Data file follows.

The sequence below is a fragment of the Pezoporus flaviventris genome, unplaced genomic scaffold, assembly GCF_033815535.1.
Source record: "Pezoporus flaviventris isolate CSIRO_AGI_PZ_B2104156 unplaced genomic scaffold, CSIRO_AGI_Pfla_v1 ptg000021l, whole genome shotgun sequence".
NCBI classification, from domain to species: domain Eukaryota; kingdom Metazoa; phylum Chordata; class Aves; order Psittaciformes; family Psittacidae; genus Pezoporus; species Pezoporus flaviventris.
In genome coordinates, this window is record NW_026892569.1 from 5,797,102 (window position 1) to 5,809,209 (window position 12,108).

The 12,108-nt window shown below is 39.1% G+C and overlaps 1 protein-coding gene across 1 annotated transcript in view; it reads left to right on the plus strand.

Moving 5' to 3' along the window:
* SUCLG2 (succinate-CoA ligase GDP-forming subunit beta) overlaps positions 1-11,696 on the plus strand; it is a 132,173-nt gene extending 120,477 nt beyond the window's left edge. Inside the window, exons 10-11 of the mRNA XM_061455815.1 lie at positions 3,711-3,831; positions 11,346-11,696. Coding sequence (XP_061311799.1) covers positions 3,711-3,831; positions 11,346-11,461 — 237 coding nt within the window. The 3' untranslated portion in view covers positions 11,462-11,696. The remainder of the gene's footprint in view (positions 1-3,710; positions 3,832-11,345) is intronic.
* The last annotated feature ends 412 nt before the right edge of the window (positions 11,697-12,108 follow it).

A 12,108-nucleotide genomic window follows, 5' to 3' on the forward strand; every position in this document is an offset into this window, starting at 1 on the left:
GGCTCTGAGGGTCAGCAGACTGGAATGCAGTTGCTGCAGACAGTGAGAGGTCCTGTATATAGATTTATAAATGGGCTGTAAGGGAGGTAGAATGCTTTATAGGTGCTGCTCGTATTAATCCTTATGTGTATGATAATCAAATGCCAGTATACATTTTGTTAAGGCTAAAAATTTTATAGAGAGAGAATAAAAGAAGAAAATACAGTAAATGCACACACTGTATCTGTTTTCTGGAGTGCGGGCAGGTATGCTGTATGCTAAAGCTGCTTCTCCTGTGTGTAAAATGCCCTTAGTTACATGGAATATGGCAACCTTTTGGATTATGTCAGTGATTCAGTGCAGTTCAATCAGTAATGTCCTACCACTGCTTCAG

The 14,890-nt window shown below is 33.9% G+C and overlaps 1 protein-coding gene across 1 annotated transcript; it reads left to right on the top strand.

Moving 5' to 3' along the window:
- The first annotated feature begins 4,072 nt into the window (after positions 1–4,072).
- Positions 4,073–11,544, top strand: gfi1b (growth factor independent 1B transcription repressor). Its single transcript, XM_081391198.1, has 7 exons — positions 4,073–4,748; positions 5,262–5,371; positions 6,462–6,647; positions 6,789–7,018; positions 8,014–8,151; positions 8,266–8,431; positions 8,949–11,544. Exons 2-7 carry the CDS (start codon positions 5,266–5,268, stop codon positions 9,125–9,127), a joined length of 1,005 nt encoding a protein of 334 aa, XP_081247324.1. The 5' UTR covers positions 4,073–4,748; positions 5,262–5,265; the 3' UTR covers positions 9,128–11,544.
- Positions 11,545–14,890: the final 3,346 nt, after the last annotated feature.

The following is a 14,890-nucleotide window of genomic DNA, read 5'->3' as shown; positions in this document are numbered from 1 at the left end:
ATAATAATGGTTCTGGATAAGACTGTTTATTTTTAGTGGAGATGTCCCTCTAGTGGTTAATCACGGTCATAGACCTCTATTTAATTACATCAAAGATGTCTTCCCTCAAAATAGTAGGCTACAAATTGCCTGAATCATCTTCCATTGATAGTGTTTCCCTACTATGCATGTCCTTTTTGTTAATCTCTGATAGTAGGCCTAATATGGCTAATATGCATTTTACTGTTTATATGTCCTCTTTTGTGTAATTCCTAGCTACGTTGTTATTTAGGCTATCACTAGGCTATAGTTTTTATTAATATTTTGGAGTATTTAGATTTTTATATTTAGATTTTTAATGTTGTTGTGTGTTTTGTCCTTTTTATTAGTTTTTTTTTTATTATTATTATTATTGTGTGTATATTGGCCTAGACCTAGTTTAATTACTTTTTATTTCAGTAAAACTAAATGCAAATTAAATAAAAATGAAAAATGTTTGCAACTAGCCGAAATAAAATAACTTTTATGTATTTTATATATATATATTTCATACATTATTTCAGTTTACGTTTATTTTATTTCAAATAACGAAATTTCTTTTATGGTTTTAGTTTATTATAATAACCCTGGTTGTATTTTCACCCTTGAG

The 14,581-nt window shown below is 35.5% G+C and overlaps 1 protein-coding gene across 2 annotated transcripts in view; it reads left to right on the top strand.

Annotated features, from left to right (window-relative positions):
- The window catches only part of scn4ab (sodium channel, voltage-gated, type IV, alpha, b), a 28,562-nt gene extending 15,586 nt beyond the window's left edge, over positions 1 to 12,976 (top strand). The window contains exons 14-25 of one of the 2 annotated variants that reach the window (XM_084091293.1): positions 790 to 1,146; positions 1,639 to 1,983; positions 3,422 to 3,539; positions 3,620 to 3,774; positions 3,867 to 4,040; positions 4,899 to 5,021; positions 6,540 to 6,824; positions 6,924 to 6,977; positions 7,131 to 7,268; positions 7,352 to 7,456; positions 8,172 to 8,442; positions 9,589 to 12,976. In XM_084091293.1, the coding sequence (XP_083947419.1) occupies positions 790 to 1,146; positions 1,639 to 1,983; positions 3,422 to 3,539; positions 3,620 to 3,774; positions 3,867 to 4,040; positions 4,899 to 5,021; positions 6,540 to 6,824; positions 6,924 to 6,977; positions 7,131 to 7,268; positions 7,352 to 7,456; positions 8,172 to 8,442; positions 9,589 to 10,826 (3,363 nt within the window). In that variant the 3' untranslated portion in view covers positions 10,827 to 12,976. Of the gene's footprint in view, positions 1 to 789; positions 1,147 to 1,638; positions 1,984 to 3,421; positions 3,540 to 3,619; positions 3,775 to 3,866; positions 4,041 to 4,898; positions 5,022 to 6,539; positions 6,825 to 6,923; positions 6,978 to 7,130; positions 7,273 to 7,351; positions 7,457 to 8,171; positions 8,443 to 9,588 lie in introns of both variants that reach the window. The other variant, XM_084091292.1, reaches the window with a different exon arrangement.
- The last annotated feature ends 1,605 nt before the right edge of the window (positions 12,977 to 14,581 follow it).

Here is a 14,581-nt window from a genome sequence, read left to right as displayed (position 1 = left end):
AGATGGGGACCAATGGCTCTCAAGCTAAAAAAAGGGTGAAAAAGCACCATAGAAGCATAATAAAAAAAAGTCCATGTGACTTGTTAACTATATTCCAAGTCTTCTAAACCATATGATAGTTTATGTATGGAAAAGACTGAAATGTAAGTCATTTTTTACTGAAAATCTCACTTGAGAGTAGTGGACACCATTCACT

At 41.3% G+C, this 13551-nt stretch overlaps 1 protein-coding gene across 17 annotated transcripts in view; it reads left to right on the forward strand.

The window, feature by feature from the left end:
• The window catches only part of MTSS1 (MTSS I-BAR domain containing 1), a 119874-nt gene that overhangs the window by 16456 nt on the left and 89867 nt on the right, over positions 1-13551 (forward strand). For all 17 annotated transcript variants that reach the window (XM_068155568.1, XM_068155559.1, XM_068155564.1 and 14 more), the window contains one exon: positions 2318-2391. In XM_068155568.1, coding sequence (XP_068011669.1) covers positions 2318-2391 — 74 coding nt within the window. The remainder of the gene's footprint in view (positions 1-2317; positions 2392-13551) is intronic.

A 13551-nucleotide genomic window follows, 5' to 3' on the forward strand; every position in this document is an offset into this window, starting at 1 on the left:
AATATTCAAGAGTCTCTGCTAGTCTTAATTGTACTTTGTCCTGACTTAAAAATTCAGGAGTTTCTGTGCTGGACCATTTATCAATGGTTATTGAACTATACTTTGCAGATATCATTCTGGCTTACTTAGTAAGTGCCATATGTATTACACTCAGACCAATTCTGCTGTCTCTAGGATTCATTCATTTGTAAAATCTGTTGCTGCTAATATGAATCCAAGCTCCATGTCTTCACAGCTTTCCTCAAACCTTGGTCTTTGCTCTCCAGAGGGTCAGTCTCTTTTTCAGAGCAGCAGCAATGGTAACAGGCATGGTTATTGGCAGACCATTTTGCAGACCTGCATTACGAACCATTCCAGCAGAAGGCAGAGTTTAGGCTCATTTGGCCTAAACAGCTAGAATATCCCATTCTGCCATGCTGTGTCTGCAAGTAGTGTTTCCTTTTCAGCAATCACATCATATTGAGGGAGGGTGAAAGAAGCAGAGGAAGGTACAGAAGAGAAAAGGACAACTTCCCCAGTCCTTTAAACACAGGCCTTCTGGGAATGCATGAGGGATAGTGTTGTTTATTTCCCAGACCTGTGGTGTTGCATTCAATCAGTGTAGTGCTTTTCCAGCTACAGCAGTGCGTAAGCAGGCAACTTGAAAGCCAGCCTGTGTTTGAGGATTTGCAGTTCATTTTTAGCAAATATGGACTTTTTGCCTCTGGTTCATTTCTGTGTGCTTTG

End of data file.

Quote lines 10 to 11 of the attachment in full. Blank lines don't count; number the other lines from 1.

GGCTCTGAGGGTCAGCAGACTGGAATGCAGTTGCTGCAGACAGTGAGAGGTCCTGTATATAGATTTATAAATGGGCTGTAAGGGAGGTAGAATGCTTTATAGGTGCTGCTCGTATTAATCCTTATGTGTATGATAATCAAATGCCAGTATACATTTTGTTAAGGCTAAAAATTTTATAGAGAGAGAATAAAAGAAGAAAATACAGTAAATGCACACACTGTATCTGTTTTCTGGAGTGCGGGCAGGTATGCTGTATGCTAAAGCTGCTTCTCCTGTGTGTAAAATGCCCTTAGTTACATGGAATATGGCAACCTTTTGGATTATGTCAGTGATTCAGTGCAGTTCAATCAGTAATGTCCTACCACTGCTTCAG

The 14,890-nt window shown below is 33.9% G+C and overlaps 1 protein-coding gene across 1 annotated transcript; it reads left to right on the top strand.